The Dance of Faith
I cry aloud to Yhwh;
I lift up my voice to Yhwh for mercy.
Before God I pour out my complaint;
before God I tell my trouble.
When my spirit grows faint within me,
it is you who watch over my way.
Set me free from my prison,
that I may praise your name.
Then the righteous will gather about me
because of your goodness to me. – Psalm 142:1-3a, 7
In a preaching conference, the Rev. Dr. Thomas Long told about the time he was approached by a parishioner with an interest in contemporary church music: “Could we start a praise band?” Dr. Long replied, “Sure, as long as we start a lament band, too.”
Perhaps it came across as a flip answer, but Dr. Long was also guarding the deep wisdom of scripture: we have as much need of lament as we do of praise. We know God both ways: both when we cry out in anger or hurt or despair and when we cry out in wonder or adoration. Often you can’t truly get to the praise until you’ve given vent to the lament.
Like loving well, or living well — to praise well or lament well takes practice. They are more than instinctive expressions like tears or laughter. God is in the details: praise and lament tell about specific splendors and particular pains.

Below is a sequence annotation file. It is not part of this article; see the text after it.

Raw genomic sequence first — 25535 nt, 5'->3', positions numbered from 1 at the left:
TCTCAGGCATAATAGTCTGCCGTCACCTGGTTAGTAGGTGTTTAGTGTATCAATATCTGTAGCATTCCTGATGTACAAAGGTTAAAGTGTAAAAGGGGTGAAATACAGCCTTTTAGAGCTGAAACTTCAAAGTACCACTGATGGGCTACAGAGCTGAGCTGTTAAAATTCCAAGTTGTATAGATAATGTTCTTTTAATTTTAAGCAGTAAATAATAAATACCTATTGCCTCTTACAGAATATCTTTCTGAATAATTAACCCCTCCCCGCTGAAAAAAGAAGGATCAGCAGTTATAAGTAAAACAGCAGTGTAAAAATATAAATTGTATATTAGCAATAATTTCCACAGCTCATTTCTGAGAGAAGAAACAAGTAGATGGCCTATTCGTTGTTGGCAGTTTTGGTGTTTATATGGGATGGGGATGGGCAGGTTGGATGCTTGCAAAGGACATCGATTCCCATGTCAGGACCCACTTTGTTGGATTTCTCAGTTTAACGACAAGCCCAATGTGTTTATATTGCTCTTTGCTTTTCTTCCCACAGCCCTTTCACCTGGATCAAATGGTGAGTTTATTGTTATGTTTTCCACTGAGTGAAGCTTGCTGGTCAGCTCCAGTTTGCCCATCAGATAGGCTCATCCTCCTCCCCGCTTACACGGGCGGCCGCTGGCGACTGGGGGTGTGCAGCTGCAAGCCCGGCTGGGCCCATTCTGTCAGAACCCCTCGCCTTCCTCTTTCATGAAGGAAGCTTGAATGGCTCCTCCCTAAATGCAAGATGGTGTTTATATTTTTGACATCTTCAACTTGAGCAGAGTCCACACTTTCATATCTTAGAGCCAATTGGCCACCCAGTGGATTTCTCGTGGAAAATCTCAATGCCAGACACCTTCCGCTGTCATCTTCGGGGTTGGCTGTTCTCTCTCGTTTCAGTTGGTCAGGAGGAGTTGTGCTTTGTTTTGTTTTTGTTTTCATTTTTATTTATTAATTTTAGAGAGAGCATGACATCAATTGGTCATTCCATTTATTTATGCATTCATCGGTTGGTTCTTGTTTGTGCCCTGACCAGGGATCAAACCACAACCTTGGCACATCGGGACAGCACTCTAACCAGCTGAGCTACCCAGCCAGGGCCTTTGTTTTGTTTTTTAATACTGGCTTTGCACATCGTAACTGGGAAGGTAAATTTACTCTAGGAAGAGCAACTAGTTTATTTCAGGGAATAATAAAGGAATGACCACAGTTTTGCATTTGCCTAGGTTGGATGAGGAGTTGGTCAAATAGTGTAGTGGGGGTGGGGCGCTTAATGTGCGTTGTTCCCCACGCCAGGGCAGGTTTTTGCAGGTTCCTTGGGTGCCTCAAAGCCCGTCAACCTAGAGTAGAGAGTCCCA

When I exercise my ability to tell my joys and my sorrows, my relationship with God becomes richer, as with friendships made deep by shared experiences. “Remember when you rescued me?” “Remember when we raged in fury against a community’s suffering?” “Remember when we despaired of relief? And then relief came?”
The psalms remind us that a living faith won’t always be sweetness and light: sometimes it will be bleak and bitter. They also help us remember that God has a particular interest in hearing our deepest and tenderest experience, both good and ill.
Expansive God, today I remember that you want to hear everything that is part of me: the hope and the hurt; the sour and the sweet; the beauty and the blight. Let me tell you now my praise and lament, and bless them to become the dance that carries us deeper in love. Amen.
Small Group Discussion
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John A. Nelson is Pastor and Teacher of Church on the Hill, UCC, in Lenox, Massachusetts.